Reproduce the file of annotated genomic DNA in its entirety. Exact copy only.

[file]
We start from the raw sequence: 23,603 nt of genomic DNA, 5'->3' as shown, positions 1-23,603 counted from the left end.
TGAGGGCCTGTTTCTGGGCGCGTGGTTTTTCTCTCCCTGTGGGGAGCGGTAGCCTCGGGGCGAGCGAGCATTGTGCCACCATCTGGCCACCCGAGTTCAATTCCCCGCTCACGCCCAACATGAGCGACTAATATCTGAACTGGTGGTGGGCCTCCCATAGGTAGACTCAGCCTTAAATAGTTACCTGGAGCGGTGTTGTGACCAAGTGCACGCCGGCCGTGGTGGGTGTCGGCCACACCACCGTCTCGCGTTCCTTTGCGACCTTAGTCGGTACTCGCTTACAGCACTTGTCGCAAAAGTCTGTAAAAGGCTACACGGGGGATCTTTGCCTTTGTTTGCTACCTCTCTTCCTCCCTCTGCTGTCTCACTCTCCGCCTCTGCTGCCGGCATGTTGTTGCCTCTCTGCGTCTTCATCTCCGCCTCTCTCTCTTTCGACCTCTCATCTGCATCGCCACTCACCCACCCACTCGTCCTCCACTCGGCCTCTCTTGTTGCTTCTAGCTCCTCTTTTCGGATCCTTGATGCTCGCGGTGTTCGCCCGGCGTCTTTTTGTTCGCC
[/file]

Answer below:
We start from the raw sequence: 23,603 nt of genomic DNA, 5'->3' as shown, positions 1-23,603 counted from the left end.
TGAGGGCCTGTTTCTGGGCGCGTGGTTTTTCTCTCCCTGTGGGGAGCGGTAGCCTCGGGGCGAGCGAGCATTGTGCCACCATCTGGCCACCCGAGTTCAATTCCCCGCTCACGCCCAACATGAGCGACTAATATCTGAACTGGTGGTGGGCCTCCCATAGGTAGACTCAGCCTTAAATAGTTACCTGGAGCGGTGTTGTGACCAAGTGCACGCCGGCCGTGGTGGGTGTCGGCCACACCACCGTCTCGCGTTCCTTTGCGACCTTAGTCGGTACTCGCTTACAGCACTTGTCGCAAAAGTCTGTAAAAGGCTACACGGGGGATCTTTGCCTTTGTTTGCTACCTCTCTTCCTCCCTCTGCTGTCTCACTCTCCGCCTCTGCTGCCGGCATGTTGTTGCCTCTCTGCGTCTTCATCTCCGCCTCTCTCTCTTTCGACCTCTCATCTGCATCGCCACTCACCCACCCACTCGTCCTCCACTCGGCCTCTCTTGTTGCTTCTAGCTCCTCTTTTCGGATCCTTGATGCTCGCGGTGTTCGCCCGGCGTCTTTTTGTTCGCC